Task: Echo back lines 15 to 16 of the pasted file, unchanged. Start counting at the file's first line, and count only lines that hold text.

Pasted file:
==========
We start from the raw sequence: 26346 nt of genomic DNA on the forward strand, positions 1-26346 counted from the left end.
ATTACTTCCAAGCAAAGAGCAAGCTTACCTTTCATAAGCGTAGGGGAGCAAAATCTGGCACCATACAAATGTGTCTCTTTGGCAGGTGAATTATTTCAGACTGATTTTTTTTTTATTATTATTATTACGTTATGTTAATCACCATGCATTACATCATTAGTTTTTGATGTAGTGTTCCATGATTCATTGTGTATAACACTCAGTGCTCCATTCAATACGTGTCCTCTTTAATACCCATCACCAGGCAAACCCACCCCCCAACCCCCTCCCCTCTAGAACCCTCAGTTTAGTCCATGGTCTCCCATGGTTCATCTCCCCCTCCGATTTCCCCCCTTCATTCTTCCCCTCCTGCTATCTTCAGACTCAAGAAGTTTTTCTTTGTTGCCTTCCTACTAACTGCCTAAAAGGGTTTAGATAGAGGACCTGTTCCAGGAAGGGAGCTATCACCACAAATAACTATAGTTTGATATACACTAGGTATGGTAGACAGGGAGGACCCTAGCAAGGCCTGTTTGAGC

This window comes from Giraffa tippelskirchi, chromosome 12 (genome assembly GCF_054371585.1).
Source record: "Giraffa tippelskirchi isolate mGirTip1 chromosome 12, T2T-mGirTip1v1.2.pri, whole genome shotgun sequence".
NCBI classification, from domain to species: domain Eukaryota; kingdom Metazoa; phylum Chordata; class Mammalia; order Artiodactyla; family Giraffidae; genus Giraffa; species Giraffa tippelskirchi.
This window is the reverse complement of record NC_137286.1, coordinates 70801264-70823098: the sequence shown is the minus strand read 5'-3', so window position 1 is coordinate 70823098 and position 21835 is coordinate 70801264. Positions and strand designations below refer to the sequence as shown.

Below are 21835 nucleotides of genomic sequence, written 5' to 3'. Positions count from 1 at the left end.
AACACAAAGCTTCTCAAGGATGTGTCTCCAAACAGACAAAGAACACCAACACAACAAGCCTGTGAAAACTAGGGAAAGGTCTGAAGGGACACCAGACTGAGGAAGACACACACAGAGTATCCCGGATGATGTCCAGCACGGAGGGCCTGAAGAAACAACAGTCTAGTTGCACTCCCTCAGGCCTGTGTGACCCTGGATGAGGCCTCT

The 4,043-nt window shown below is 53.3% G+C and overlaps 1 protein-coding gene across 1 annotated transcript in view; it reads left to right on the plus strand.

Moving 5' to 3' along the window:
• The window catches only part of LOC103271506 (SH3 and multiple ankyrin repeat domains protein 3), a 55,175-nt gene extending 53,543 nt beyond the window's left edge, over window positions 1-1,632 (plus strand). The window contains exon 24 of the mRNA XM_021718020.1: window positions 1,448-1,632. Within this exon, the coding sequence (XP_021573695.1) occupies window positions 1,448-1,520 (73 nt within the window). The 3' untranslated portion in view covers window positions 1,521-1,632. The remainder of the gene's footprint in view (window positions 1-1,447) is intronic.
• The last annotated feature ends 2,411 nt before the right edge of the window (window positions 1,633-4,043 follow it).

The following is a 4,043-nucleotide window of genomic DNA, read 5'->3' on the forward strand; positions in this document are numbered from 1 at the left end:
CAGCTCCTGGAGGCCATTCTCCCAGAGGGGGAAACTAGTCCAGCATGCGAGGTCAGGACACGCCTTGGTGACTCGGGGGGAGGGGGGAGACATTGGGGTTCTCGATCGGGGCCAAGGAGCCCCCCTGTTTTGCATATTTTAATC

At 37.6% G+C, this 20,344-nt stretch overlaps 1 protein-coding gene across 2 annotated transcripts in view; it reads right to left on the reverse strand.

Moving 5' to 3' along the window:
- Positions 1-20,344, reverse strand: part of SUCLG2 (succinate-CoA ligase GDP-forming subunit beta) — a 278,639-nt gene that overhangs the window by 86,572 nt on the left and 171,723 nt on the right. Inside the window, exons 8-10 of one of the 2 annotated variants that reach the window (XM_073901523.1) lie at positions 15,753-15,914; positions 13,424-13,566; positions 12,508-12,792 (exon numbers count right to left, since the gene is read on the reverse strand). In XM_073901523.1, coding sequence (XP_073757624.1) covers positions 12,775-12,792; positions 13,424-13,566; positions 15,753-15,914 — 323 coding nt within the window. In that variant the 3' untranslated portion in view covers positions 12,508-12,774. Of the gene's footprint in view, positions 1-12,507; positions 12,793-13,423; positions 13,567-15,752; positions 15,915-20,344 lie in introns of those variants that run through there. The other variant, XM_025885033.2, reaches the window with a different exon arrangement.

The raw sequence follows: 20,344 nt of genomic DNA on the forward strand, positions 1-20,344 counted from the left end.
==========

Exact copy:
At 37.6% G+C, this 20,344-nt stretch overlaps 1 protein-coding gene across 2 annotated transcripts in view; it reads right to left on the reverse strand.

Moving 5' to 3' along the window: